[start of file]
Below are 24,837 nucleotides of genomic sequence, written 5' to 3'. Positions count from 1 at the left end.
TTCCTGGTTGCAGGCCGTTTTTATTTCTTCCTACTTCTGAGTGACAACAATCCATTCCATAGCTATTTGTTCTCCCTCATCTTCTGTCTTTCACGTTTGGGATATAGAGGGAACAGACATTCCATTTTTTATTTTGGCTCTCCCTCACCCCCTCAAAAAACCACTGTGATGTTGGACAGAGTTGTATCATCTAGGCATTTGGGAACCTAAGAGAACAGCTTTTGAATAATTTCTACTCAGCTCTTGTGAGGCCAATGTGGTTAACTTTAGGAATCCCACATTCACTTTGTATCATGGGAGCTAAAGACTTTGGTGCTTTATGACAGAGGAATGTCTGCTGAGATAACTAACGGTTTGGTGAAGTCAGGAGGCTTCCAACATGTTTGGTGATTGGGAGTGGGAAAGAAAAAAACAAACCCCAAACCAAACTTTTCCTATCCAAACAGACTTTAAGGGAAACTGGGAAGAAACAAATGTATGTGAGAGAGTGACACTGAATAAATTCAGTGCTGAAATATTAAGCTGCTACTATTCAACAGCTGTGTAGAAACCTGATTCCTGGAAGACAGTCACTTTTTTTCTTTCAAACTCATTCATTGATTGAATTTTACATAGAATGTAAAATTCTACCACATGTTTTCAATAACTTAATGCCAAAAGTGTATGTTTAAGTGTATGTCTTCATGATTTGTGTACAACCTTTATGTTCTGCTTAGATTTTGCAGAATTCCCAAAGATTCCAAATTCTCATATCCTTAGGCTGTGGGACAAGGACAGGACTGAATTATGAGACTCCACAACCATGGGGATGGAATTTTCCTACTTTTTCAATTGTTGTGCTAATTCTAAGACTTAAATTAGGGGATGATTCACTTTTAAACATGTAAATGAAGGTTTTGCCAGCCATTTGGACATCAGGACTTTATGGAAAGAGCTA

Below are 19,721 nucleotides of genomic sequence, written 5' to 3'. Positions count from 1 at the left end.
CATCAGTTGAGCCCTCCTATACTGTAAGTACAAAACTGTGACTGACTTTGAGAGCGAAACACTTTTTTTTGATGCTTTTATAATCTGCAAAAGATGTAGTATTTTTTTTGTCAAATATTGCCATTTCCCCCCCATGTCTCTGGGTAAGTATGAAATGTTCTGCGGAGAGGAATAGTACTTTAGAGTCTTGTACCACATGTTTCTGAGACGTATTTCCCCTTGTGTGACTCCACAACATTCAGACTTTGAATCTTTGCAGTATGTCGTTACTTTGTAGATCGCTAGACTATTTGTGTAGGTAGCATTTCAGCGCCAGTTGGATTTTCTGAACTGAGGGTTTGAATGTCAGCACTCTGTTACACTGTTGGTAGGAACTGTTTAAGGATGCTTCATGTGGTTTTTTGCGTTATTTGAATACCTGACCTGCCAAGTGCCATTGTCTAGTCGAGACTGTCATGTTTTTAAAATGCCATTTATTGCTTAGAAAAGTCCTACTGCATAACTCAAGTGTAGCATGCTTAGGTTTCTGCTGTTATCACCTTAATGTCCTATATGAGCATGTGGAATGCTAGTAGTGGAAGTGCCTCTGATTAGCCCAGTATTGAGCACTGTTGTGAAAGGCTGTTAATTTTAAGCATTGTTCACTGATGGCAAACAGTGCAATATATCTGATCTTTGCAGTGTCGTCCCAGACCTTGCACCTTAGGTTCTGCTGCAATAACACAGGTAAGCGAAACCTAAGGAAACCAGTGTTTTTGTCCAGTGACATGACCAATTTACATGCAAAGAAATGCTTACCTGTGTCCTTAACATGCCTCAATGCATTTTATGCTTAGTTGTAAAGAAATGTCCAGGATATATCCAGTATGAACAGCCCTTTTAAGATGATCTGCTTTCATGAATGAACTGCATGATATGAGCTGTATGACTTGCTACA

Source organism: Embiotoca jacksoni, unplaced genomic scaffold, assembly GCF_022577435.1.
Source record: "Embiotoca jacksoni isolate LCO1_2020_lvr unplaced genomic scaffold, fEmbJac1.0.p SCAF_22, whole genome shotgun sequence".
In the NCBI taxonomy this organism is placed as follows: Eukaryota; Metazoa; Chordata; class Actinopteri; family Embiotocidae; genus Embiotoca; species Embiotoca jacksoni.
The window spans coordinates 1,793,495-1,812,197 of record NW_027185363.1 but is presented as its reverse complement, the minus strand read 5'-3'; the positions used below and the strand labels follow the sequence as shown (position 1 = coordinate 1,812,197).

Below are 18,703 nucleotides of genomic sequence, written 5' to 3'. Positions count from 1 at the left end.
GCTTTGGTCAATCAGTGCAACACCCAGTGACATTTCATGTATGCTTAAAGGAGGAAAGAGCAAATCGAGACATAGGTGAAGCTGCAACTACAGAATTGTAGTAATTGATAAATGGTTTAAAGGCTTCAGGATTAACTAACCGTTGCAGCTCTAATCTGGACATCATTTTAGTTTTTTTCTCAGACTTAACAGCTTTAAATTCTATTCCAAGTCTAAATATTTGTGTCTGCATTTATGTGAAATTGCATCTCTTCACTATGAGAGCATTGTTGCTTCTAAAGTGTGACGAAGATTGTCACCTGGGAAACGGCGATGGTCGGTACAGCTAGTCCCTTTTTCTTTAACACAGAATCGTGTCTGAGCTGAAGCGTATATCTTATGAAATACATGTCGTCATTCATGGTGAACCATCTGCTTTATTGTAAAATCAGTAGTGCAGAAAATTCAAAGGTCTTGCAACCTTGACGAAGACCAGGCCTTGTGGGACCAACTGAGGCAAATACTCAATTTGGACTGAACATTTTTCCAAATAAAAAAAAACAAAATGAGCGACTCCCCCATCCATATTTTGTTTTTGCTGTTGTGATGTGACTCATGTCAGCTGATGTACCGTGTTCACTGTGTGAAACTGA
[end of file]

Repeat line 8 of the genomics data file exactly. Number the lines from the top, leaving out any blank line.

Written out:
The window spans coordinates 1,793,495-1,812,197 of record NW_027185363.1 but is presented as its reverse complement, the minus strand read 5'-3'; the positions used below and the strand labels follow the sequence as shown (position 1 = coordinate 1,812,197).